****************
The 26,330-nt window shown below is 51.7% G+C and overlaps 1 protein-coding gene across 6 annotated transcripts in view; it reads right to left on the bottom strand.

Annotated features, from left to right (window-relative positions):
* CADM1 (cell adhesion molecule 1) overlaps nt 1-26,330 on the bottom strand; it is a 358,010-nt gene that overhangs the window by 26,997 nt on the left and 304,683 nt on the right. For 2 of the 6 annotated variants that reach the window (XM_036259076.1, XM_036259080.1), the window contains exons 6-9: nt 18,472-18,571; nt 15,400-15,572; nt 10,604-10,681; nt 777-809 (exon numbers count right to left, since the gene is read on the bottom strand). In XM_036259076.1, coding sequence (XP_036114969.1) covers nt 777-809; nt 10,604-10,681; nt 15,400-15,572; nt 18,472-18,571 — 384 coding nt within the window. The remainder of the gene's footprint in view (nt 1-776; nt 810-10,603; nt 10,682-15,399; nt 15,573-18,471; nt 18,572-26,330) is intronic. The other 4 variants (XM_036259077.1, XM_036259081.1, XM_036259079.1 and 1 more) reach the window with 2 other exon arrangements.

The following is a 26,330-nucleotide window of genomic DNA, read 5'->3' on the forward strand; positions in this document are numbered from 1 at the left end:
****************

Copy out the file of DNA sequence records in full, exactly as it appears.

The 26,330-nt window shown below is 51.7% G+C and overlaps 1 protein-coding gene across 6 annotated transcripts in view; it reads right to left on the bottom strand.

Annotated features, from left to right (window-relative positions):
* CADM1 (cell adhesion molecule 1) overlaps nt 1-26,330 on the bottom strand; it is a 358,010-nt gene that overhangs the window by 26,997 nt on the left and 304,683 nt on the right. For 2 of the 6 annotated variants that reach the window (XM_036259076.1, XM_036259080.1), the window contains exons 6-9: nt 18,472-18,571; nt 15,400-15,572; nt 10,604-10,681; nt 777-809 (exon numbers count right to left, since the gene is read on the bottom strand). In XM_036259076.1, coding sequence (XP_036114969.1) covers nt 777-809; nt 10,604-10,681; nt 15,400-15,572; nt 18,472-18,571 — 384 coding nt within the window. The remainder of the gene's footprint in view (nt 1-776; nt 810-10,603; nt 10,682-15,399; nt 15,573-18,471; nt 18,572-26,330) is intronic. The other 4 variants (XM_036259077.1, XM_036259081.1, XM_036259079.1 and 1 more) reach the window with 2 other exon arrangements.

The following is a 26,330-nucleotide window of genomic DNA, read 5'->3' on the forward strand; positions in this document are numbered from 1 at the left end: